Change Healthcare Attack – What We Can Learn

On February 21, Change Healthcare went DOWN. The impact on the US healthcare system has been significant! The American Hospital Association (AHA) surveyed nearly 1,000 hospitals with 74% reporting this outage was impacting patient care and 94% reporting a financial impact with more than half of those indicating the financial impact was “significant or serious.” An American Medical Association survey of physician practices noted over 80% of the practices responding indicated that they had lost revenue and had to commit additional time and resources to their revenue cycle. Almost one-third of those surveyed could not make payroll. 

It’s been more than two months since the incident occurred and tracking on the Change Healthcare website still shows that eleven of their products are not yet fully operational. Additionally, as of April 28th, they have not reported to their covered entity partners any information regarding potential breaches of PHI that may have occurred because of this incident. This means that both Change and the covered entities have not been able to comply with the HIPAA Breach reporting requirements which require reporting to the Department of Health and Human Services (HHS) and affected individuals within 60 days of discovery of a breach.  

The HHS Office of Civil Rights (OCR) has already indicated that they are opening an investigation into this incident. While the OCR stated that their investigation interests in covered entities that partnered with Change Healthcare are secondary, they did not rule out investigations of covered entities.

Change Healthcare is part of a major corporation and had been audited by independent third parties who attested to their security and yet here we are. The incident really points out to healthcare providers of all sizes that you cannot depend on your partners to “protect” you from cybersecurity risk!

What should you be doing?

Vendor Management

Organizations should carefully vet and monitor third-party vendors that have access to your PHI. While that will not fully protect you from a vendor breach, should you be investigated it does provide proof that you exercised the required due diligence. At least annually check your accounts payable and confirm that you have Business Associate Agreements with ALL vendors who have any potential access to PHI. For vendors critical to your business, make sure that you are doing periodic reviews. Sure they may have been great when you onboarded them, but did they keep those security measures in place? Is there any independent verification of their security or has their environment changed which increases your risk?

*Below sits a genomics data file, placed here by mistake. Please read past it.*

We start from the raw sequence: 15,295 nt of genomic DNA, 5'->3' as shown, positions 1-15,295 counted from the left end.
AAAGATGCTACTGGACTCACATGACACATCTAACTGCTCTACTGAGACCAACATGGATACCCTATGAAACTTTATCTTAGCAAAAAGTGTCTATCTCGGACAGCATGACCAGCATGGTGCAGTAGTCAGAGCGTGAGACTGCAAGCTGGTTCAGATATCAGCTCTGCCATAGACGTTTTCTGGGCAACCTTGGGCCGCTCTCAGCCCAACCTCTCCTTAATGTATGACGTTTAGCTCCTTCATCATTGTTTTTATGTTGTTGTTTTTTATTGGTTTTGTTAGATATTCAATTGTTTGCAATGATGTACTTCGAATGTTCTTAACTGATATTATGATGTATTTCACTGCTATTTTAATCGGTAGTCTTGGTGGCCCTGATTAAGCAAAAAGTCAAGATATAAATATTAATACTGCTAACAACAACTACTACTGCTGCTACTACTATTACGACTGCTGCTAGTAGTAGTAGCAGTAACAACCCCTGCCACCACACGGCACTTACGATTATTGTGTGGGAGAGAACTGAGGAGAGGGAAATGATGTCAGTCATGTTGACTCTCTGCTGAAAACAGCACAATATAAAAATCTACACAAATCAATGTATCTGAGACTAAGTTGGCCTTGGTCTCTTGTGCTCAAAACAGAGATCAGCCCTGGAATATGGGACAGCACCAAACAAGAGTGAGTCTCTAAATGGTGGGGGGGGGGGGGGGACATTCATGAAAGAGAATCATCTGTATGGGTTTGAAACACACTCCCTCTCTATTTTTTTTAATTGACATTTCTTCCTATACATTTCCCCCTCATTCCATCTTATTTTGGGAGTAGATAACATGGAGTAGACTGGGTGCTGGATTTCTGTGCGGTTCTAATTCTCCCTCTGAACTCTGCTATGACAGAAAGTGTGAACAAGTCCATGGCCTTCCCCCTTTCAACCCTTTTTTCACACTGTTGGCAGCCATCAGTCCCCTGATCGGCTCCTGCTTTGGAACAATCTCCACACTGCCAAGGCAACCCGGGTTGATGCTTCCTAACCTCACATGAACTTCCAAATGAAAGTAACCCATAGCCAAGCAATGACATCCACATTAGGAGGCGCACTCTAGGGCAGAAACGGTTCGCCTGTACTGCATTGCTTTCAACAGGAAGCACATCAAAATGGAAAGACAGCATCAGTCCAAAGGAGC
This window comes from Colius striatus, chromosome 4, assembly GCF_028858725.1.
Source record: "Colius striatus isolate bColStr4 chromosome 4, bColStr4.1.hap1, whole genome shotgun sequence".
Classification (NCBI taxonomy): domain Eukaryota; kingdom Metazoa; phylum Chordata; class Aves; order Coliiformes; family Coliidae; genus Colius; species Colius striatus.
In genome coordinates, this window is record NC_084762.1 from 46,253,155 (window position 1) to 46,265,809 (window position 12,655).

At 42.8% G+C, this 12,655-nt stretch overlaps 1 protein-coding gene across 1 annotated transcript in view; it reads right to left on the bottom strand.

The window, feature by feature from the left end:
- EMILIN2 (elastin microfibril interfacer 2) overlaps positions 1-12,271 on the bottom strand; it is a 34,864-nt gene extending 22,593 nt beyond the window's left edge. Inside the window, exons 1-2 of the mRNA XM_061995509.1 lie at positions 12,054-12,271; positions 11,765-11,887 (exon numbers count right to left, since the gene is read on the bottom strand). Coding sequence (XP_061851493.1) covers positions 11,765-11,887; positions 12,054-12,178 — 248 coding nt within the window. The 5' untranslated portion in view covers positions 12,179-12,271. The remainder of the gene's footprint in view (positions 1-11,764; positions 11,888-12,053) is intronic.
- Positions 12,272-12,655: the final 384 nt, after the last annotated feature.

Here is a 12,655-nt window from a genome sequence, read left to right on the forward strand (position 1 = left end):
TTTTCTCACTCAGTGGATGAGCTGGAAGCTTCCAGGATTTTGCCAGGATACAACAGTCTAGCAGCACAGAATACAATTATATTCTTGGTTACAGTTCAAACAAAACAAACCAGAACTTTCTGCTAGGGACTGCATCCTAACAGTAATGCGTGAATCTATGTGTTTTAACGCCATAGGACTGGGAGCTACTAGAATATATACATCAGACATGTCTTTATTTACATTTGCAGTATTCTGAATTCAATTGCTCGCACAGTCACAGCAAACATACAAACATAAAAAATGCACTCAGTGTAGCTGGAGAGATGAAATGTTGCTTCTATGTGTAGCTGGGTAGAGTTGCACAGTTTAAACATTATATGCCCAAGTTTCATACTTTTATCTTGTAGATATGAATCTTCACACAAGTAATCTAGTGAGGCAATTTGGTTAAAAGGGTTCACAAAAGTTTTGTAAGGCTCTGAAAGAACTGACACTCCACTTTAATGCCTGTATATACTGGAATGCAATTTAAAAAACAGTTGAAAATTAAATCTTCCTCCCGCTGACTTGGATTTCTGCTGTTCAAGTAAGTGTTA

Proactive Monitoring

Regular monitoring of systems and networks can help detect unusual activities before they become a full-blown crisis. Sign up for alert reporting from the FBI, NIS, etc. to see what might be heading your way and follow their suggestions. Industry publications are indicating that the Change Healthcare breach was a result of the ALPHV Blackcat ransomware as a service (Raas). In December 2023, the FBI, CISA and HHS sent out a Joint Cybersecurity Advisory guiding organizations on how to identify and stop this ransomware. All healthcare providers and business associates should read and implement the guidance in these advisories and use them to improve the monitoring of their system.

Have a Response Plan

Healthcare organizations and their business partners need a well-defined response plan to help them respond to cybersecurity incidents. The response plan needs to include ALL areas of your organization not just your care delivery. Additionally, your response plan should not be “My vendor is going to take care of this.” As the Change Healthcare attack has clearly shown, a major incident by a critical vendor could impact your ability to pay your staff and vendors. It could even put you completely out of business. The response plan needs to have considered all critical elements of your operations and what you would do for both short and long-term downtime.  


The ALPHV Blackcat RaaS and other ransomware products are often unintentionally introduced to your environment by your workforce. ALPHV uses advanced social engineering to gain access. Actors pose as company workforce members using data they have learned about your workforce. The 2023 HIMSS Cybersecurity Survey found that over 58% of the reported significant security incidents started with a phishing email.  Workforce members need training on how to identify and report these threats. It’s not enough just to hang up on the caller or delete the email, your staff needs to report it to your security department.  

How do I do all this?

Earlier this year HHS published its Cybersecurity Performance Goals (CPGs) to help your organization prioritize the implementation of high-impact cybersecurity practices. The CPG gives guidance on both a “basic” cybersecurity framework that includes these recommendations and others. For smaller organizations, it might be wise to consider partnerships with outside consultants to help you manage your cybersecurity to decrease the cost while helping you to remain current on risks and mitigation strategies. 

The learn more about the lessons from the Change Healthcare attack, listen to our podcast.

CompliancePoint has a team of experienced healthcare, privacy, and cybersecurity professionals that can help your organization design, implement, and manage an effective cybersecurity program. Contact us at to learn more about our services.

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